Adopting a puppy transforms fitness and sanity

Before we adopted our dog last year, the only exercise I did was inside a gym. The temperature was controlled, the machines were familiar, and I had an app on my phone that told me everything I needed to do. It was a simple process and whilst I wouldn’t say I enjoyed it that much, I got used to it.

And then last July we visited the RSPCA and met a six-month-old Bull Mastiff x Boxer puppy called Boof. He was big then and he’s even bigger now; he weighs 44kgs. He’s strong and has very long legs. Sometimes when he’s really excited, he’ll stand on his back legs and rest his front paws on my shoulders — I’m 175cm. When he stretches out, he takes up the length of our couch.

A dog that big has a lot of energy for exercise. Everything we do is in an effort to tire him out; we pour his dry food into a Kong Wobbler so that it disperses when it rolls and therefore requires him to push it around the house with his nose; he is walked at least once per day, and twice on weekend days; at the end of our street is a large fenced field that we let him off leash in at least once a week; and when we’re home we open the living room door so he can repeatedly run from the back of the yard to the living room wall. But what all of us enjoy the most are our regular bush-walks and day hikes around Sydney.

Walking your dog regularly has numerous health benefits for humans, including stronger muscles and bones, improved cardiovascular fitness, lower blood pressure, and a decrease in stress levels. Studies also show that owning a dog can reduce the risk of cardiovascular disease and death.

I’d be lying if I said my relationship with exercise — particularly outdoor exercise — didn’t change after adopting Boof. Walking, or even running, in our neighbourhood used to bore me, and bush-walks are never as fun (or as safe) when you’re on your own. But in the past year I’ve felt the benefits of night-time walks with the dog after a long day at work, or weekend coastal hikes when it’s 30 degrees and the water is perfect for a swim. Exercising outdoors — with or without a pet — improves concentration, mood, stress reduction and mental health. Studies also prove that exercising in natural environments results in increased energy, revitalisation, engagement, and contributes to a decrease in tension, confusion, anger and depression.

I’m always on the lookout for new, dog-friendly locations to venture. I’ve probably read hundreds of websites that suggest places you can walk your dog and I’ll admit, it’s as much for Boof as it is for me. I’ve found it to be a much more enjoyable type of exercise than what I was used to at the gym.

Whilst I wouldn’t say adopting a gigantic dog — we like to say ‘small pony’ — has been an easy task, he’s certainly taught us things about ourselves, our patience, and our routine that I hadn’t realised before. He’s also turned us into a much more active household. We’re outdoors more, we’re exploring Sydney more, and we make the most of the summer months now than we ever did before. Dogs are lot of work, but the benefits they bring to your life make it all worth it.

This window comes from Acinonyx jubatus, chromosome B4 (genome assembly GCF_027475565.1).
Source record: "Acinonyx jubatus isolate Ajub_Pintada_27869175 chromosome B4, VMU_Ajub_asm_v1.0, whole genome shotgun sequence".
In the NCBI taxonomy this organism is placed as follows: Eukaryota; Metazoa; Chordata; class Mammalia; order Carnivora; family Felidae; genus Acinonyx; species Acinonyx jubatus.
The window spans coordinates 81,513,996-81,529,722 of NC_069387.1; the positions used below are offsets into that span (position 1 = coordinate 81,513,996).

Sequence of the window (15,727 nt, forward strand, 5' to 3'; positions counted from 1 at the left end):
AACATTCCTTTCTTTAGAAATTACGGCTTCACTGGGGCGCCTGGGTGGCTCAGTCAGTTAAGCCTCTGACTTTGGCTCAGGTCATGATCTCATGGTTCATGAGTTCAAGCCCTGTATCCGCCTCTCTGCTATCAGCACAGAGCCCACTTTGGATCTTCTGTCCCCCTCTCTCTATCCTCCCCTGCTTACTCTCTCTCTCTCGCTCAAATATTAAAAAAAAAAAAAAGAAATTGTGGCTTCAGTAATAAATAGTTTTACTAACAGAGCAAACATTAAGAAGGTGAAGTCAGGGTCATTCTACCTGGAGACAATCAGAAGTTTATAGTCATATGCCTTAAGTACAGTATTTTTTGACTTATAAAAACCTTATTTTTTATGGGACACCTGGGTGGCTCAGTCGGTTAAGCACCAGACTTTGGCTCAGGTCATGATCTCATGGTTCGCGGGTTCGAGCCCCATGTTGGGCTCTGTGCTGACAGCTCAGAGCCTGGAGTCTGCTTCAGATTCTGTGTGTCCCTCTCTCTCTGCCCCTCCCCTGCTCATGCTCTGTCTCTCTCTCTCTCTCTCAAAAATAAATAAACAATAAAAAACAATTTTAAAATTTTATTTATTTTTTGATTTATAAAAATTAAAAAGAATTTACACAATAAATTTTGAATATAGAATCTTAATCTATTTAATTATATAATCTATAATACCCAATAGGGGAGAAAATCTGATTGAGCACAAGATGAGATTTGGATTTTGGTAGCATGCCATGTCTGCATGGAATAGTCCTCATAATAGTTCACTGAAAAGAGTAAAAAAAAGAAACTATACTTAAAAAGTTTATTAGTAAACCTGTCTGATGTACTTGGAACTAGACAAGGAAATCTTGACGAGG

October 1-7 is National Walk Your Dog Week. If you live in Sydney and you’re looking for a day trip with your four-legged friend, below are our 5 favourites.

This has to be our favourite and most frequently visited walk. The Bidjigal Reserve is in Sydney’s West and is home to three different bush-walks of varying lengths — 1.7km loop, 4km loop and 8km one-way. We’ve done the two shorter walks multiple times; each of these walks zig zag through the bush and down through streams and creeks.

Most Sydney locals will be familiar of this 6km walk. We’ve only done this once and that’s because it’s incredibly busy. Some parts of the walk are narrow paths and Boof tends to get in the way. We prefer quieter walks, but this is still a good one to keep on the list if you haven’t tried it yet.

This is really more of a casual boardwalk and a nice Sunday afternoon venture if you’re in the mood. It’s easy and flat so it’s great if you’re not feeling overly energetic. There are great cafes and restaurants around if you want to grab a coffee or food. If you’re driving, park around Wentworth Point and head across Bennelong Bridge to Rhodes.

Starting from Spit Bridge, it’s approximately 3km until you reach the Clontarf dog beach. It’s very secluded and the water is pretty shallow — there aren’t too many waves forming so it’s perfect even for anxious dogs. It gets incredibly popular on warm weekend days, so good to start your walk early.

This is a 5.5km circuit walk in Blackheath. Alternatively, there is a 1.24km waterfall loop track if you think your dog isn’t quite up to the longer walk. It can get slippery if there’s been rain and the surface is very uneven so be careful of ankles and injury.